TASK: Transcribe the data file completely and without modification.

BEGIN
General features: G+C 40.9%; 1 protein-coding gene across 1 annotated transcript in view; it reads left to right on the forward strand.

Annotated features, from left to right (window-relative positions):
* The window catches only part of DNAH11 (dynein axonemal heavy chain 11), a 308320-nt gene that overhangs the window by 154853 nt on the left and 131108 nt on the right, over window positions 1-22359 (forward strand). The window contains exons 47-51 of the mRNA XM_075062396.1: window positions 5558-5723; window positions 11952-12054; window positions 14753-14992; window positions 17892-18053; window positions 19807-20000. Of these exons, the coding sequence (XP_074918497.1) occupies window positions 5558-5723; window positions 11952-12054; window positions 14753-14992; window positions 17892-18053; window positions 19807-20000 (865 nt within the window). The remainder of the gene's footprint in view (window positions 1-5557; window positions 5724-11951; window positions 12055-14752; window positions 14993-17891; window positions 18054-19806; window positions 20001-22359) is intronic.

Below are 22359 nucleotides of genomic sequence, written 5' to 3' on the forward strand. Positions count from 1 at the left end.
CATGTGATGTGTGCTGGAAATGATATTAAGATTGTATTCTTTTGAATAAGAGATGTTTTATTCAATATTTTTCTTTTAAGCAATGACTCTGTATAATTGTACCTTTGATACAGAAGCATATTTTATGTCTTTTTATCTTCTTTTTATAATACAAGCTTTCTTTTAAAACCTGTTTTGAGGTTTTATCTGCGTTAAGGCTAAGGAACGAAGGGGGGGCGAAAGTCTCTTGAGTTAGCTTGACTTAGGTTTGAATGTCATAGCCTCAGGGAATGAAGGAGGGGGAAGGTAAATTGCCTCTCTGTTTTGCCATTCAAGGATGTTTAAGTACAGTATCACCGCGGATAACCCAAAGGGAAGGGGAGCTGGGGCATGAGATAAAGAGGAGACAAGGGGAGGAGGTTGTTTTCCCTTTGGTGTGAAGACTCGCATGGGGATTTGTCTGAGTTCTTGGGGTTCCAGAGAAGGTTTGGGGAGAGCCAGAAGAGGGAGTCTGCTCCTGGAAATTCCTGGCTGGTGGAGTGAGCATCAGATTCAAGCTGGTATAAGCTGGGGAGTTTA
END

General features: G+C 40.9%; 1 protein-coding gene across 1 annotated transcript in view; it reads left to right on the forward strand.

Annotated features, from left to right (window-relative positions):
* The window catches only part of DNAH11 (dynein axonemal heavy chain 11), a 308320-nt gene that overhangs the window by 154853 nt on the left and 131108 nt on the right, over window positions 1-22359 (forward strand). The window contains exons 47-51 of the mRNA XM_075062396.1: window positions 5558-5723; window positions 11952-12054; window positions 14753-14992; window positions 17892-18053; window positions 19807-20000. Of these exons, the coding sequence (XP_074918497.1) occupies window positions 5558-5723; window positions 11952-12054; window positions 14753-14992; window positions 17892-18053; window positions 19807-20000 (865 nt within the window). The remainder of the gene's footprint in view (window positions 1-5557; window positions 5724-11951; window positions 12055-14752; window positions 14993-17891; window positions 18054-19806; window positions 20001-22359) is intronic.

Below are 22359 nucleotides of genomic sequence, written 5' to 3' on the forward strand. Positions count from 1 at the left end.
CATGTGATGTGTGCTGGAAATGATATTAAGATTGTATTCTTTTGAATAAGAGATGTTTTATTCAATATTTTTCTTTTAAGCAATGACTCTGTATAATTGTACCTTTGATACAGAAGCATATTTTATGTCTTTTTATCTTCTTTTTATAATACAAGCTTTCTTTTAAAACCTGTTTTGAGGTTTTATCTGCGTTAAGGCTAAGGAACGAAGGGGGGGCGAAAGTCTCTTGAGTTAGCTTGACTTAGGTTTGAATGTCATAGCCTCAGGGAATGAAGGAGGGGGAAGGTAAATTGCCTCTCTGTTTTGCCATTCAAGGATGTTTAAGTACAGTATCACCGCGGATAACCCAAAGGGAAGGGGAGCTGGGGCATGAGATAAAGAGGAGACAAGGGGAGGAGGTTGTTTTCCCTTTGGTGTGAAGACTCGCATGGGGATTTGTCTGAGTTCTTGGGGTTCCAGAGAAGGTTTGGGGAGAGCCAGAAGAGGGAGTCTGCTCCTGGAAATTCCTGGCTGGTGGAGTGAGCATCAGATTCAAGCTGGTATAAGCTGGGGAGTTTA